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Fostering ethical competence in managerial leadership : a eudaimonistic perspective

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Flynn, Robert Frederick (2003) Fostering ethical competence in managerial leadership : a eudaimonistic perspective. PhD thesis, University of Tasmania.

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Abstract

Since the late 1980s the need for improved ethical sensibility, on the part of
those in managerial leadership roles, has been widely recognised throughout
Australian society. Unfortunately, while the hortatory nature of the discourse
has been both loud and consistent, what has been lacking is any firm set of
guidelines on how to bring about the necessary improvement. The argument
presented in this essay represents one attempt to address that shortcoming.
In particular, I will show that a discipline I call critical eudaimonistic -
reflection can play a pivotal role in cultivating the sort of deliberate
character needed to underwrite ethically competent leadership practice.
I begin by establishing firm ground on which to postulate a robust
conceptualisation of managerial leadership. In doing this, I identify the
notions of trust and community as pivotal themes. Specifically, I show that
an ability to build and maintain a high-trust community lies at the core of
what effective managerial leadership is all about. Moreover, as trust and
community are concepts rich in ethical implication, I show how a meaningful
conceptualisation of ethical competence can be built around them.
By way of addressing the challenge posed by the mythical figure of the
hard-nosed decision-maker (the budget-conscious senior corporate
executive holding the authority to commission leadership development
programmes), I argue for learning to work within the prevailing corporate
idiom. This includes ensuring adherence to the correct vernacular, and also
the selection and adoption of suitable conceptual models. I show how one
particular model of strategic change planning can be successfully employed
to re-cast the development challenge in a manner that not only guarantees
idiomatic compliance, but that also ensures that consideration is given to
the relevant variables.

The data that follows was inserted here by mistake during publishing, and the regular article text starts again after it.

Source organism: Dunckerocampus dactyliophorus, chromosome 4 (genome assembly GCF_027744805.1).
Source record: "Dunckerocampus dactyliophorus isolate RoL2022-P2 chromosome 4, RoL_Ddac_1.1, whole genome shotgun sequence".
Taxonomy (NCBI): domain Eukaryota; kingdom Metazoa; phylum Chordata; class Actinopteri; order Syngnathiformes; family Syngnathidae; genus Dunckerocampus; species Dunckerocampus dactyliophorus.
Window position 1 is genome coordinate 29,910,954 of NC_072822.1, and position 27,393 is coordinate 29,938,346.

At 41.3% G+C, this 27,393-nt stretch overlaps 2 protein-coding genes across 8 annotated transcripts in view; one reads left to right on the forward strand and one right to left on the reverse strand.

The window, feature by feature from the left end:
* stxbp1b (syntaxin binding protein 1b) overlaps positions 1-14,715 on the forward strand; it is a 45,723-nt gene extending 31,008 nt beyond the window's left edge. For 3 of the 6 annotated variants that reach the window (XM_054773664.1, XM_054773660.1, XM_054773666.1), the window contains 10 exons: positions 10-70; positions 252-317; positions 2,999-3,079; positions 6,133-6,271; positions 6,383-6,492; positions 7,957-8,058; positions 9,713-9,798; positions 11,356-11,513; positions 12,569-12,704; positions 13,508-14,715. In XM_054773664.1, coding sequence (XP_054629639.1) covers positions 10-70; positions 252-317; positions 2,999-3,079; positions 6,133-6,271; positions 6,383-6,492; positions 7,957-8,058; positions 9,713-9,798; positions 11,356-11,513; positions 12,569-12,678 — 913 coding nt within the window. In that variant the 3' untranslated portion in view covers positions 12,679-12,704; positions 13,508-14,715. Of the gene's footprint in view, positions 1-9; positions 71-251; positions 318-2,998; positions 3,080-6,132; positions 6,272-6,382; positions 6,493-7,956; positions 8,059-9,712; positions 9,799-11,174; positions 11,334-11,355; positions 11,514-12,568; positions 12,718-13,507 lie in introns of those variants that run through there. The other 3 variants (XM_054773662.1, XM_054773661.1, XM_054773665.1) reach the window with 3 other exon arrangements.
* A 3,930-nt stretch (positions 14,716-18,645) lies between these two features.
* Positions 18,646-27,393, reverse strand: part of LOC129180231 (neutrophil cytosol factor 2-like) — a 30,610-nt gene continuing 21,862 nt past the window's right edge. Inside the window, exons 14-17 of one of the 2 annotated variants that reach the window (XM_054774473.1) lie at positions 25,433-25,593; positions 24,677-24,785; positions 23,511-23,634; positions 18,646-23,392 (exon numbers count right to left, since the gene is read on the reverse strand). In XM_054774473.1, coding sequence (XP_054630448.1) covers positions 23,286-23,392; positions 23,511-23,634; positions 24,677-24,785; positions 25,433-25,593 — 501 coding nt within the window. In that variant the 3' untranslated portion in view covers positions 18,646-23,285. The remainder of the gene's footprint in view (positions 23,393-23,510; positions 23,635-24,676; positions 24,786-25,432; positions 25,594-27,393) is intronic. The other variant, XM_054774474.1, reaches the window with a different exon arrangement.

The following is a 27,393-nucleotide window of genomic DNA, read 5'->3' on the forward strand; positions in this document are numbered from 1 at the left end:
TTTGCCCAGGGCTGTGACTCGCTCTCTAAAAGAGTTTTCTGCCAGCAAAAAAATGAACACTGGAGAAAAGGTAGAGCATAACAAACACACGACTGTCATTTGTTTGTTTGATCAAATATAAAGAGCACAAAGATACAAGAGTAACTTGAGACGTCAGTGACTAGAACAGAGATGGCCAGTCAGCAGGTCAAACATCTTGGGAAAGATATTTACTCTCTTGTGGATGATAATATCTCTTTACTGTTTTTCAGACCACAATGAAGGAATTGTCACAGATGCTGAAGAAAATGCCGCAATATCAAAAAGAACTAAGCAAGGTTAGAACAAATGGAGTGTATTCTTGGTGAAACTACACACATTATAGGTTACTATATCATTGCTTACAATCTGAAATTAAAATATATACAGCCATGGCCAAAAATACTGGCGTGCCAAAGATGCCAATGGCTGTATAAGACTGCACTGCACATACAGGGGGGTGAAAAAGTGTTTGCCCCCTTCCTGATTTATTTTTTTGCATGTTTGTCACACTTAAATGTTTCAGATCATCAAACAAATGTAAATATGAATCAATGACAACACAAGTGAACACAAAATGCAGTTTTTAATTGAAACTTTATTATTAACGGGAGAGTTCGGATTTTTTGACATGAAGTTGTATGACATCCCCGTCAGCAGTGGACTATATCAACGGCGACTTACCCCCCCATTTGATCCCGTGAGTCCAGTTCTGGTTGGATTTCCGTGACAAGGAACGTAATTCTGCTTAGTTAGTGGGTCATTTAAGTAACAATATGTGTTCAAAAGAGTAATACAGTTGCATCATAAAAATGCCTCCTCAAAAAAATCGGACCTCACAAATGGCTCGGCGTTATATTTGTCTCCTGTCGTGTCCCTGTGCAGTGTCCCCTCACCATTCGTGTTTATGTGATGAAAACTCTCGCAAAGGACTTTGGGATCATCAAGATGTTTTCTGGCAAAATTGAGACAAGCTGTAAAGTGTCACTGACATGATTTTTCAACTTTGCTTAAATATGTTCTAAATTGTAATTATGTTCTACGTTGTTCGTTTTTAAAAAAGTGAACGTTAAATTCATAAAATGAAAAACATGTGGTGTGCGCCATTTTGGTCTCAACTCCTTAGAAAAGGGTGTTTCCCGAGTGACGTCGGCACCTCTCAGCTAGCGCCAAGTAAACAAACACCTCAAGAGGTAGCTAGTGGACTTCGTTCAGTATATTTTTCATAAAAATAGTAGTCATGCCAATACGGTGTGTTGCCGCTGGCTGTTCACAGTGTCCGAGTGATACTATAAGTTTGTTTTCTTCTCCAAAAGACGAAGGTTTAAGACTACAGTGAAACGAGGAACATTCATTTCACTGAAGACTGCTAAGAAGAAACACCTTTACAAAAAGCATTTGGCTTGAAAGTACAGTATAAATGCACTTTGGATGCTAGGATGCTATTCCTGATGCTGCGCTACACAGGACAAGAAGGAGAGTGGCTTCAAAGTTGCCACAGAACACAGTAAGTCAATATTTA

One such variable consists in the need for a robust syllabus structure. I
argue that when human character is the developmental focal point, the
syllabus can be appropriately built on a virtue ethics platform. More
specifically, I argue for adoption of one particular neo-Aristotelian
expression of the ancient doctrine of eudaimonism. I go further to show
how the syllabus content can be shaped so as to expedite the acquisition of
competence in critical eudaimonistic reflection.
I finish with the claim that neither recognition of the need for a development
programme aimed at character cultivation, nor availability of a robust
syllabus, will of themselves guarantee enthusiastic participation in such a
project. To achieve that, in the Australian corporate context, I argue that
one must be capable of overcoming the perception that the subject matter is
too vague and esoteric. I address this by describing a strategy, currently
being employed, with some success, a number of test sites. I close off by
suggesting some ways in which it can be improved in light of lessons
learned to date.

Item Type: Thesis (PhD)
Keywords: Aristotle, Leadership, Management, Executive ability
Copyright Holders: The Author
Copyright Information:

Copyright 2003 the Author - The University is continuing to endeavour to trace the copyright owner(s) and in the meantime this item has been reproduced here in good faith. We would be pleased to hear from the copyright owner(s).

Additional Information:

Thesis (Ph.D.)--University of Tasmania, 2003. Includes bibliographical references

Date Deposited: 09 Dec 2014 00:07
Last Modified: 16 Aug 2016 05:01
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